Column

PAUL, DO THIS FIRST, PLEASE

Business says Martin’s first priority is fixing the U.S. relationship

MARY JANIGAN October 27 2003
Column

PAUL, DO THIS FIRST, PLEASE

Business says Martin’s first priority is fixing the U.S. relationship

MARY JANIGAN October 27 2003

PAUL, DO THIS FIRST, PLEASE

Column

Business says Martin’s first priority is fixing the U.S. relationship

MARY JANIGAN

HE PROBABLY DOESN’T take over until early next year—but the Public Policy Forum has already devised its “to do” list for Paul Martin. The Ottawa-based think-tank had firm rules when it asked 75 senior executives across the country to mull over their priorities for the new PM last month: no one could prattle about tax cuts or other self-interested schemes; each had to consider the national interest. The resulting report, which will be released this week, does not mince words: the No. 1 priority is “the relationship deficit” with the United States. The executives did not advocate that Canada join the U.S. in its ruinous Iraqi adventure. “They believe we can stand firm with our values and differences of opinion,” says consultant Jodi White, who produced the study, “but that the U.S. is still our best friend and should be treated that way.” Martin and the premiers, she adds, should swing through Washington as soon as possible in a gesture of goodwill.

It is the season of lists—for a prime minister-in-waiting who cannot possibly fulfill every demand. But there are clearly three overwhelming challenges, including the forum’s first priority, that Martin will confront when he takes office. And there are no easy solutions:

U.S. SALES account for almost 40 per cent of Canada’s GDP: the country’s economic health depends on the maintenance of a hassle-free border

m For starters, I have found it difficult to watch Prime Minister Jean Chrétien gratuitously poison our relationship with the U.S.

He took a principled stand to keep Canada out of the Iraq war. But he did not stop Liberal MPs and aides from heaping invective on George W. Bush’s thinskinned, security-conscious administration. And he has made virtually no effort to repair the damage. This is not a healthy situation. U.S. sales account for almost 40 per cent of Canada’s GDP: our economic health depends on the maintenance of a hassle-free border.

In a C.D. Howe Institute lecture this week, historian Jack Granatstein will argue that Canada must recognize its reliance on the U.S. and patch up the relationship. “We simply cannot afford to lose that market,” he says. “And we simply cannot afford to alienate the Americans so they interfere with our ability to get to that market.” Unlike Granatstein, I do not believe this means we should have supported the Iraq war. But it does require more civility—and an increased emphasis within cabinet on Canada-U.S. issues. Easy to say. But it is not easy to say “No” to this administration. And it is not easy to rekindle cordiality in troubled times while avoiding the impression of pandering.

■ Martin has an ambitious agenda: tax cuts, debt reduction and spending proposals including more funds for cities. Those plans are always difficult to juggle. But Ottawa has also promised to give $2 billion to the provinces for health care—If the federal surplus exceeds $3 billion. Economists now say, however, that Ottawa will not know the extent of its 2003-2004 surplus until next fall, partly because it has recently introduced a new, complicated bookkeeping system. Worse, given unexpected crises such as SARS, that surplus is likely to be relatively small. (Finance Minister John Manley will offer a first glimpse at how small on Nov. 3.)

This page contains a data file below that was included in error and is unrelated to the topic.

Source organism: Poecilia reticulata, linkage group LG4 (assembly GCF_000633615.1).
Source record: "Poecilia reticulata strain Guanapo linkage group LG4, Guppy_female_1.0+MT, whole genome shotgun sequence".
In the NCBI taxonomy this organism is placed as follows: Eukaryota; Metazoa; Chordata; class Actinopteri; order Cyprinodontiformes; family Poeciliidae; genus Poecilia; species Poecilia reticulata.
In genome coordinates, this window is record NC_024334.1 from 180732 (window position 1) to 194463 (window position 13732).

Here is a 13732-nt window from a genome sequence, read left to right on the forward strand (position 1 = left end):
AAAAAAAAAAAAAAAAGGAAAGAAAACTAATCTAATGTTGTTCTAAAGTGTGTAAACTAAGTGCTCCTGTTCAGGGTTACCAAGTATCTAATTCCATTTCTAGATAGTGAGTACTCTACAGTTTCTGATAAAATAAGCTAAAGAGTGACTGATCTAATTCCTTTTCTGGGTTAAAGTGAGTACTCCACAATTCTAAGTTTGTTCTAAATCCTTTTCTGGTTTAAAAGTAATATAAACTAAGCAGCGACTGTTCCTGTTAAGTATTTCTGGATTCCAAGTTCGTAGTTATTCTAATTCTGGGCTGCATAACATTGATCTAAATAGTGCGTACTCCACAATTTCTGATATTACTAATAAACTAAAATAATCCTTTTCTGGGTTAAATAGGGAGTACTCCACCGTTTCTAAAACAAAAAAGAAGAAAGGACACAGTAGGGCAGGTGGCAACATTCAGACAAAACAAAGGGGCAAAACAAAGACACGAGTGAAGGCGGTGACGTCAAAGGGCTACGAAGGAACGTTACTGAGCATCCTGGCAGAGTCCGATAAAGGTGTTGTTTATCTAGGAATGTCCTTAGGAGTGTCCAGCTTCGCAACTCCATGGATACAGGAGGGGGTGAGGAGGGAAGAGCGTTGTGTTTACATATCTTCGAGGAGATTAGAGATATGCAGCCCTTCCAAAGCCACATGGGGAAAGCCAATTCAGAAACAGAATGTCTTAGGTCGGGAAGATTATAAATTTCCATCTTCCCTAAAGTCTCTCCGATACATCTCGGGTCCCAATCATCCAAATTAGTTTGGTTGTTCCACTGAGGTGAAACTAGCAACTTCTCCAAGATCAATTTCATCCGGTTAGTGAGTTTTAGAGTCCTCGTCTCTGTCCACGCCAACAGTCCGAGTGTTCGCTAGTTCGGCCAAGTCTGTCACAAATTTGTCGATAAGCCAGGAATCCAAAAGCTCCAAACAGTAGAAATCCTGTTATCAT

Two weeks ago, Manley added that he might dip into his $3 billion rainy day fund— because the provinces are counting on that money. Get in line. “Everywhere I go across the country, I meet people who think their cause is going to be Martin’s top priority,” says Toronto-Dominion Bank chief economist Don Drummond. “But Martin probably does not have huge funds above those contingency reserves, so he is going to have to work within the existing spending envelope to the largest degree.” In other words, folks are bound to be disappointed—and aggrieved.

» After a spate of headline-grabbing federal scandals, voters have reason to suspect that Ottawa is careless with their tax dollars. That impression is going to get worse: next month, Auditor General Sheila Fraser issues her long-awaited report on federal sponsorships and contracts. To appease public concern, Parliament is now considering an ambitious bill that creates new ethics officers for the House of Commons and for the Senate. A sensible and long overdue move.

But Ottawa has not gone far enough. As it stands, the prime minister will appoint the ethics officers—after consultation with the Opposition, although he does not have to secure its approval. And the legislation does not address the fact that the government’s watchdogs, from the auditor general to the information commissioner, do not have the power to force action and impose penalties. They can only recommend. “You are dealing with people who are used to rubberstamping whatever they do as ethical,” says Duff Conacher, coordinator of Ottawa-based Democracy Watch. “In order to clean up such a system, you need a system with no holes in it at all. Otherwise, any loopholes will be exploited. And there are loopholes.”

These three issues constitute tough, interconnected problems. How do you ensure good relations with the U.S. unless you put more money into defence and security? How do you find those funds when there may not even be cash for provincial health needs? And how do you convince anyone of your sincerity if money is being wasted? Alas, there is no quick fix. And that alone spells tough times ahead for the new PM and his endless lists. 171

Mary Janigan’s column appears every other issue. mjanigan@macleans.ca